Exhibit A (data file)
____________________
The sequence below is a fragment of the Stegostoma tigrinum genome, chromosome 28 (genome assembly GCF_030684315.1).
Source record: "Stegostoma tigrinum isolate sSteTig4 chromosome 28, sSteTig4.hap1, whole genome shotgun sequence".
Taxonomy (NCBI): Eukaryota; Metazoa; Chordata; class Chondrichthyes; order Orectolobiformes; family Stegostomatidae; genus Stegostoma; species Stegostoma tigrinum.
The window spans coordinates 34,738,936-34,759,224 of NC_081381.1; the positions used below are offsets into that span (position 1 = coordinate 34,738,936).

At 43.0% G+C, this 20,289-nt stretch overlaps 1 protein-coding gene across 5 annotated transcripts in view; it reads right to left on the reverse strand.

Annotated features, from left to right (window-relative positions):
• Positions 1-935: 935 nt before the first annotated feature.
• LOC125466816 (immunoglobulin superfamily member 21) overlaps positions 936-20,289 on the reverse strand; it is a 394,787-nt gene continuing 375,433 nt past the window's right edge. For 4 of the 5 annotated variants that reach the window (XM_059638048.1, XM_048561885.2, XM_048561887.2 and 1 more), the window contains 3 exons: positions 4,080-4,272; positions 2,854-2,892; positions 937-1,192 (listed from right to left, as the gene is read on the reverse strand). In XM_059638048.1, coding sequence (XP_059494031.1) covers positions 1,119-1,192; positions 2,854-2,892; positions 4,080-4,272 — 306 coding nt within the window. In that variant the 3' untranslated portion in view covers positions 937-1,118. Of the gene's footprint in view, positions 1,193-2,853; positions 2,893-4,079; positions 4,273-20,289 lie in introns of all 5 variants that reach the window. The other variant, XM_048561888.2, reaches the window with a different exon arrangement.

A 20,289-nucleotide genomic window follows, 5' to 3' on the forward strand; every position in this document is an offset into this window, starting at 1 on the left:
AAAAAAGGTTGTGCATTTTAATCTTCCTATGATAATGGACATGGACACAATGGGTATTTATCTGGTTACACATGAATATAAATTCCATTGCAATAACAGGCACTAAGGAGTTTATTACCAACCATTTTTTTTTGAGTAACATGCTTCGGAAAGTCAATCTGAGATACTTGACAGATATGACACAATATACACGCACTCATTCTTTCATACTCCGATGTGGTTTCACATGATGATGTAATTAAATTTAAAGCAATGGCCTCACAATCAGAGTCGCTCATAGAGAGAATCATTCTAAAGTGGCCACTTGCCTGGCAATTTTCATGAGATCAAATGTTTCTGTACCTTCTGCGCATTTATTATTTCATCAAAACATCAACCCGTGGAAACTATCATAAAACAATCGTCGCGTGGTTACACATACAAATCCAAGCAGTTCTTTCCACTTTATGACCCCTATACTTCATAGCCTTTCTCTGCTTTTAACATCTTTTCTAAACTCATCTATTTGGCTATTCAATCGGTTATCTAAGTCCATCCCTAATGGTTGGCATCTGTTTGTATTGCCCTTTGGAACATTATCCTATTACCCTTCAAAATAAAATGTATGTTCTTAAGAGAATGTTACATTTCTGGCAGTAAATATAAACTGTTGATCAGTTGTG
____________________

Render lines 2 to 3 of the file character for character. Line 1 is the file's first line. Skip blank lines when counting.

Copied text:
Source record: "Stegostoma tigrinum isolate sSteTig4 chromosome 28, sSteTig4.hap1, whole genome shotgun sequence".
Taxonomy (NCBI): Eukaryota; Metazoa; Chordata; class Chondrichthyes; order Orectolobiformes; family Stegostomatidae; genus Stegostoma; species Stegostoma tigrinum.